Doctors say parents should talk to kids as young as 9 about drinking

Danielle Wiener-Bronner
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New guidance from the American Academy of Pediatrics (AAP) recommends parents talk to their kids about drinking before they hit double digits.

In a clinical report on binge drinking published in the journal Pediatrics, members of the AAP's committee on substance abuse recommend parents talk to children as young as nine:

Surveys indicate that children start to think positively about alcohol between ages 9 and 13 years. The more young people are exposed to alcohol advertising and marketing, the more likely they are to drink, and if they are already drinking, this exposure leads them to drink more. Therefore, it is very important to start talking to children about the dangers of drinking as early as 9 years of age.

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The report adds that more than one-fifth of American youth (21%) say they've had more than a sip of alcohol before their thirteenth birthday. And kids who drink tend to drink a lot—the AAP found that half of those aged 12–14 who consume alcohol are heavy drinkers.

In a statement, report co-author Dr. Lorena Siqueira said that parents shouldn't assume that kids won't listen to their warnings. “Kids do listen…even though they might pretend they don’t," she said. This is true even for teens; per the AAP report, 80% of teens cite their parents as the biggest influence on their behavior toward alcohol.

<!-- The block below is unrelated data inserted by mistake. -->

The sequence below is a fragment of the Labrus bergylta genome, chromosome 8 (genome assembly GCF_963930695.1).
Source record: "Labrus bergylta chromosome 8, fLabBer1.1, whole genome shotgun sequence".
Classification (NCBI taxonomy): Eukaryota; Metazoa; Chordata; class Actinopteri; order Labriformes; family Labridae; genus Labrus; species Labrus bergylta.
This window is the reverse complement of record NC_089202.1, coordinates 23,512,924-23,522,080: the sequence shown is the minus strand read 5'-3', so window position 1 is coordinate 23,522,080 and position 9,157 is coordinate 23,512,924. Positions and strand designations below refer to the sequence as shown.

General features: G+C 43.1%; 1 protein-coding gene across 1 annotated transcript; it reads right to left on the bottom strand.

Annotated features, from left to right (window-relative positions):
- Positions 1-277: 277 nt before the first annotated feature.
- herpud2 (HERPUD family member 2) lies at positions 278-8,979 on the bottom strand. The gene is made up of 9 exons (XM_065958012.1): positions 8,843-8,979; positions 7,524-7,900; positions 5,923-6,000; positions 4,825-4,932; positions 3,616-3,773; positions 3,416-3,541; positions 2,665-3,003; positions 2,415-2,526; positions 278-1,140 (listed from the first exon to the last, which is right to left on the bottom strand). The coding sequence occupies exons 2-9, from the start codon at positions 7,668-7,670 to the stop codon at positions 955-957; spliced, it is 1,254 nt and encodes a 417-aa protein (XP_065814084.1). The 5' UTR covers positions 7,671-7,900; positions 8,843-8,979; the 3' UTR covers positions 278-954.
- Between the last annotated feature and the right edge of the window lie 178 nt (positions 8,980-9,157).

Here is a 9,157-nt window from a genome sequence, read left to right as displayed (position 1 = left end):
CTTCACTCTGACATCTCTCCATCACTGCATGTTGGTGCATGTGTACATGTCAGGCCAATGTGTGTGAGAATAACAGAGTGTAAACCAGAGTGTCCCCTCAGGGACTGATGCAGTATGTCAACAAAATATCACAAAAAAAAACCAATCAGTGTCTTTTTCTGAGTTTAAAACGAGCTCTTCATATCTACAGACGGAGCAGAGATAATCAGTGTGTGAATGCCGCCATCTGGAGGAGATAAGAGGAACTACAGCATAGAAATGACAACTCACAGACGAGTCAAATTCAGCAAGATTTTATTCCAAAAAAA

The AAP recommendations reach further than individual parents, however. The paper describes a "multi-pronged" approach which, among other things, includes "targeting alcohol advertising and the entertainment media."

According to a January study, there is a link between teen exposure to alcohol advertising and binge drinking. Co-author James Sargent told Time he found "very strong evidence that underage drinkers are not only exposed to the television advertising, but they also assimilate the messages…that process moves them forward in their drinking behavior.”

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In some cases, it seems alcohol sellers target kids specifically. Four Loko maker Phusion Projects agreed to change it marketing tactics in 2014 after it was accused of targeting underage drinkers. Phusion Projects president Jim Sloan said at the time that, “Underage drinking and alcohol abuse are serious problems in need of serious solutions…They will not, however, be solved by singling out specific products or alcoholic beverage categories.” Gotta start somewhere.

Danielle Wiener-Bronner is a news reporter.

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